On the one hand I agree with much of this. Teachers and public historians are no longer up against a widely-held framework that attempts to justify the Confederacy. At best, they are echoes of the lost cause. I also agree that the veracity of the black Confederate narrative found on hundreds of websites is not in any way a concern of academic historians and at best on the radar screens of a “small minority” of the general public.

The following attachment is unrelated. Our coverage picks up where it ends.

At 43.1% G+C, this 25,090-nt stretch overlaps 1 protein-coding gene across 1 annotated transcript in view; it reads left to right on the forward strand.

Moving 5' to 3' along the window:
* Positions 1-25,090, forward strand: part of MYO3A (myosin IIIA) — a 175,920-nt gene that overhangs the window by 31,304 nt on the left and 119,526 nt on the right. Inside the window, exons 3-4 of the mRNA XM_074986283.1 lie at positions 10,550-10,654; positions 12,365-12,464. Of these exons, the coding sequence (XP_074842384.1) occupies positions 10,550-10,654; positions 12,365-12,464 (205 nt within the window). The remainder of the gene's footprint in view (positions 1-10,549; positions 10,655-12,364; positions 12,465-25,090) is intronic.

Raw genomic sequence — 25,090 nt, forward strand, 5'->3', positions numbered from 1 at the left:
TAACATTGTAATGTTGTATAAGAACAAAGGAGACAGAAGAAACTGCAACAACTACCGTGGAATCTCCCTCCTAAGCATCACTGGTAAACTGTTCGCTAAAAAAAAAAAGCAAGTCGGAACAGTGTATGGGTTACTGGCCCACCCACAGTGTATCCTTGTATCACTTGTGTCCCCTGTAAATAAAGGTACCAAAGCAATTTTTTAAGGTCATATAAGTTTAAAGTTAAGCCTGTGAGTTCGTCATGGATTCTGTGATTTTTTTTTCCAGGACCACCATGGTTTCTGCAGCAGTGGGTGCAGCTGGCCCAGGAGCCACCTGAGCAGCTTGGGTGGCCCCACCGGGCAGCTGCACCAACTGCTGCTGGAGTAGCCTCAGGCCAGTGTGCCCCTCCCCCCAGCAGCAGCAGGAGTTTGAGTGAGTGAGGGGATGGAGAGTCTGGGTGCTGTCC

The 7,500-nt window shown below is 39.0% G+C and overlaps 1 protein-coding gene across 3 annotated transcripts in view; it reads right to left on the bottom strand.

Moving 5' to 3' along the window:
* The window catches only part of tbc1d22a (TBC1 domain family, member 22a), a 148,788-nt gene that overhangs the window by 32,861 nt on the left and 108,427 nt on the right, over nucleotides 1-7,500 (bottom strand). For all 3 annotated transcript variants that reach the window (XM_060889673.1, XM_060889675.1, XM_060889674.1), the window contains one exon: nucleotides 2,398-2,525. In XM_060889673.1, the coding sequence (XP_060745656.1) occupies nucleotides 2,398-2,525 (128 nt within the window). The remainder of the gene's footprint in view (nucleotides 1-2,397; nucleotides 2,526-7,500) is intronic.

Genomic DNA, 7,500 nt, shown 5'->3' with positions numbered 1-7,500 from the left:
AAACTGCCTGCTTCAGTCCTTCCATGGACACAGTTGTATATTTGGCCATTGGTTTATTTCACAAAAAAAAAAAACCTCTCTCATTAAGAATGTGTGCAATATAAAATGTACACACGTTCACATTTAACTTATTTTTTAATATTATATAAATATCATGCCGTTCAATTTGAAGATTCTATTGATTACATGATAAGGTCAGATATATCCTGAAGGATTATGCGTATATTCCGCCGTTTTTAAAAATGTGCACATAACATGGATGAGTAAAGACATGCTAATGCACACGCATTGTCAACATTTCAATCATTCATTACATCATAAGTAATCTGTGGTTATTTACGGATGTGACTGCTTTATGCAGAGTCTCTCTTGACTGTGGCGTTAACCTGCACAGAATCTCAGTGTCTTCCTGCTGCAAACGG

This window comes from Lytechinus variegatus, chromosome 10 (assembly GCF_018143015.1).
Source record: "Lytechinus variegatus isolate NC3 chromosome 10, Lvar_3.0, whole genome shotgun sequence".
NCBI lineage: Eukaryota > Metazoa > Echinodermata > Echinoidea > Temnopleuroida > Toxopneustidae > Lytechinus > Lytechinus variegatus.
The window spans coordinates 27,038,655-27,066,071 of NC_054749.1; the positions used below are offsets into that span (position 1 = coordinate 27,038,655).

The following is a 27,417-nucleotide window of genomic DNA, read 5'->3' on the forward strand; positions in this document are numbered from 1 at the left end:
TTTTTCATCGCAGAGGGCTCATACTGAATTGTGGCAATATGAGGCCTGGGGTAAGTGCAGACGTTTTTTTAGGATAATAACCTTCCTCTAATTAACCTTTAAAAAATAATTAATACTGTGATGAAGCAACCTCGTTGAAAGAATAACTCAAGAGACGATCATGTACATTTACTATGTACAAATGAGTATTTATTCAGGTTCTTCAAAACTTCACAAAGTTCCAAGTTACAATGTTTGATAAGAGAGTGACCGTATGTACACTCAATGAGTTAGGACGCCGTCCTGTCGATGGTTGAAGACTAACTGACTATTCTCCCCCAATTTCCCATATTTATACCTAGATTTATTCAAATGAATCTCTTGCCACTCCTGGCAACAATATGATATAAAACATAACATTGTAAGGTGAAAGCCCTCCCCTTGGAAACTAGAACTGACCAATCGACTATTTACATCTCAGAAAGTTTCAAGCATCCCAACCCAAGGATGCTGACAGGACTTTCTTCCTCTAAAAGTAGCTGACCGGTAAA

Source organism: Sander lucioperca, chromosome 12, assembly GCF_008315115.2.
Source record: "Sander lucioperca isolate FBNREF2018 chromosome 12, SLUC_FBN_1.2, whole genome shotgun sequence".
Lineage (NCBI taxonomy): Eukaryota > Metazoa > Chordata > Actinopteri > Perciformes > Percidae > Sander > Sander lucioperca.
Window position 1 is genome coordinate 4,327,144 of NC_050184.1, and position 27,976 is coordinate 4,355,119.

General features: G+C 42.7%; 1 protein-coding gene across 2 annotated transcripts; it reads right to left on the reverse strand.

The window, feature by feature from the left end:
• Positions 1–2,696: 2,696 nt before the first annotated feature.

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The other day one of my readers inquired as to whether I “only acquire books from university presses.” I’ve addressed this issue in the past, but it is worth spending a few minutes revisiting. It’s a fair question given that the overwhelming majority of Civil War titles that I list in these posts are from university presses. By extension, the same holds true for my Civil War library as a whole. That fact alone, however, won’t tell you much about my reading habits. I am going to tread lightly here given that some of us can get pretty defensive when it comes to our reading preferences and interests. While I love a good history narrative my primary interests in the area of Civil War studies are books that are analytically driven. Yes, I want it to be readable, but I also want to be engaged and challenged by a good argument. I prefer books that are heavy on theory and conceptual analysis and light on traditional narrative.